Be sure to study during Thanksgiving break
It goes with Thanksgiving break. One deep breath, and we’re in the middle of finals. If you’ve been putting off studying until now, know that you’re not in terrible trouble. Yet.
You just have to do a little bit of extra work during the holiday break.
Of course, studying during the holiday becomes a problem for students who are planning to spend more time with family and friends. Getting away from the social scene to study or write a paper is not as simple as you would think. Everyone wants to see you, and (hopefully) you want to see them.
But before the break ever gets started, a good plan might be to send your professors emails to clarify anything that might be confusing about your assignments. You must remember that they’re getting ready to go on break as well and probably don’t want to deal with that annoying student who bothers them all the time in class. They are focused on the turkey fixins, too.
Once you get home, or whereever you’re headed for Thanksgiving, know that if you try to do school work, you are only going to get mad at your family because of impatience.
Reading at night when everyone is asleep is OK, but who really wants to do that when you can watch reruns of “Family Guy”?
This means you are going to have to plan an escape from the land of family responsibilities. The only barbwire fence in this situation is timing; in every family there is usually an event coordinator. This is the person (warden) who bosses you around from one thing to the next; tells you what to do and what needs to be done.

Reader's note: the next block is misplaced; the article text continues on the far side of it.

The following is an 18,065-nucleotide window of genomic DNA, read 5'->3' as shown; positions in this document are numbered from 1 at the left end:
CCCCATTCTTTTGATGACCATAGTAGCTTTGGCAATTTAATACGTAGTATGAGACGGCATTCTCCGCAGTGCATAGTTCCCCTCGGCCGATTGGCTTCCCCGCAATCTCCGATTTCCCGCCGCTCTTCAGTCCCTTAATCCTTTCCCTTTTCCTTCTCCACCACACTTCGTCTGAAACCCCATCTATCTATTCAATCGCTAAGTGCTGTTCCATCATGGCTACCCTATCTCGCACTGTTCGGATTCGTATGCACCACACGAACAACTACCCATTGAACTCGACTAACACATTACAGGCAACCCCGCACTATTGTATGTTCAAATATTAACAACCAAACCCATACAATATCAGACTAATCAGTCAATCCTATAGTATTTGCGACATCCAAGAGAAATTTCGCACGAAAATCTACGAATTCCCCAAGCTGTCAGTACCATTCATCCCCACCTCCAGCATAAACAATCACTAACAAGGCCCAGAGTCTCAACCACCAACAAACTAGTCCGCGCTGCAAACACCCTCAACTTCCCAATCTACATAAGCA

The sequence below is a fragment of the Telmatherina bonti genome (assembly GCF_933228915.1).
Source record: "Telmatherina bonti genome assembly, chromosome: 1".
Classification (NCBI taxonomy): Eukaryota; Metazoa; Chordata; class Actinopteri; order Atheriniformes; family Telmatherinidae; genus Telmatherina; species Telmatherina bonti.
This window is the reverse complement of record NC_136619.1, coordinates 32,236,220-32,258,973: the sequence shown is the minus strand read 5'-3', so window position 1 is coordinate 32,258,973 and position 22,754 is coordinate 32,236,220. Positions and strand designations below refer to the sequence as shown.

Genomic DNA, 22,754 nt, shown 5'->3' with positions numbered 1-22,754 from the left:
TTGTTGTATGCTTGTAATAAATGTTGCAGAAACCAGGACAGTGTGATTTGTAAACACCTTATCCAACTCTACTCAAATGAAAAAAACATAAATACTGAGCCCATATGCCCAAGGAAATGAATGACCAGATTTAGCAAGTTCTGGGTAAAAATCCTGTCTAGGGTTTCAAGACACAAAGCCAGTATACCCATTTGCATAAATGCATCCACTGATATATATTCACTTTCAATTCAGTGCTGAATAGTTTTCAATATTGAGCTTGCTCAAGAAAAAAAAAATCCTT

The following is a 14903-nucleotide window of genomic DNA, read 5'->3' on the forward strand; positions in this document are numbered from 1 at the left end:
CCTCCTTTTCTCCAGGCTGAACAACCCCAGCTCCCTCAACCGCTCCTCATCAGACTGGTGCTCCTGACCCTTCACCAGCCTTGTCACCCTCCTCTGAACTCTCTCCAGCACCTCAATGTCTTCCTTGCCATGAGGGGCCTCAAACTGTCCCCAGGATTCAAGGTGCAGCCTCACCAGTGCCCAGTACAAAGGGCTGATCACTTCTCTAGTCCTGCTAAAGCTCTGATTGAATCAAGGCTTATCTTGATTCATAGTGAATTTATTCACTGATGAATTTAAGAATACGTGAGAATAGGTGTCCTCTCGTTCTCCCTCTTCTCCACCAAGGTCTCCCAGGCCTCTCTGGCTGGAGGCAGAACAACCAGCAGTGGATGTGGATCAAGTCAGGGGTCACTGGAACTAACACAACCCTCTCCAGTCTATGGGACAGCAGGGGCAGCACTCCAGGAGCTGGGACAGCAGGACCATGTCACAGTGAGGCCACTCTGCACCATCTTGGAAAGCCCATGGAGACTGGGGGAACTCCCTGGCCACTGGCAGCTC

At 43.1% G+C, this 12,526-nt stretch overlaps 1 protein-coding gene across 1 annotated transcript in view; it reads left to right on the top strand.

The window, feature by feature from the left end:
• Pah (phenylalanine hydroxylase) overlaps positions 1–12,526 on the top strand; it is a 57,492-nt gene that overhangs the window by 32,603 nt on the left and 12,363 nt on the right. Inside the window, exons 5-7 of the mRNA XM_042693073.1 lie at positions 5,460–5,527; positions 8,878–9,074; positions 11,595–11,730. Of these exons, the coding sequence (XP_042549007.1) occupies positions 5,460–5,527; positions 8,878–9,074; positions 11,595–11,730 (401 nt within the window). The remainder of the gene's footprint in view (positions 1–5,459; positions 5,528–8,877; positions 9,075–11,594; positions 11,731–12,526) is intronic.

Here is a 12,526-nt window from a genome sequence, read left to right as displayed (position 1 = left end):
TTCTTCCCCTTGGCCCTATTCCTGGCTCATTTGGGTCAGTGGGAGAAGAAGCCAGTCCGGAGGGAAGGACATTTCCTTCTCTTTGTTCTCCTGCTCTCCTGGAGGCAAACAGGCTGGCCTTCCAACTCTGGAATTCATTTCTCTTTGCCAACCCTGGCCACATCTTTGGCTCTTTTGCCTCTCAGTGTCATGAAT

Ask them questions about what’s going on and when so that you can see a two-hour break on the horizon. When you see that break, make a run for the fences. Simply announce, “I’m going to study. Be back in two hours.”
If there is any remorse or fallout from this announcement or if anyone asks you to do something, just do it. If you don’t, you’ve just put yourself in the middle of an argument where you were clearly right, but you have no real way to point that out without sounding pompous.
So just say yes and cut up that onion. It will pay off in the long run.
Once you finally get away, you might just want to sit there and defrag instead of study Latin verb conjugations. So you should know that any studying is going to start with you sitting by yourself for 30 minutes, thinking about freedom and the joys that silence brings to the world.
Supplies are another key element for a study session. If you have to go back home to pick up a book, your chances for some peace have been squashed. One of the best ways to make sure that this doesn’t happen is to condense everything to the bare essentials.
The more items that you try to bring with you, the better chance you have of forgetting the one thing that you need. So make a nerdy checklist of things that you’ll need in order to study.
If you want to put multiple subjects into one binder or folder, think of a way to break them up from one another so you don’t waste time looking for one subject or another.
Then, everything is set and it finally is time to actually study. Keep in mind that if you’ve decided to study anywhere other than a library, things are going to be a little loud. Remember that the folks around you didn’t plan on ruining someone’s study break. So bring headphones for music and if you have to move to a quieter location, be polite. It’s not their fault.
It’s also important to keep your eye on the clock. You might want to be an adult, but you don’t want your whole family waiting up for you to get home or waiting for you to get to the table to eat.
Once you get home, if they ask if you need any help, just tell them, “Thanks, but I’ve got it.”
Because no one should have to study for a class that their not in on Thanksgiving.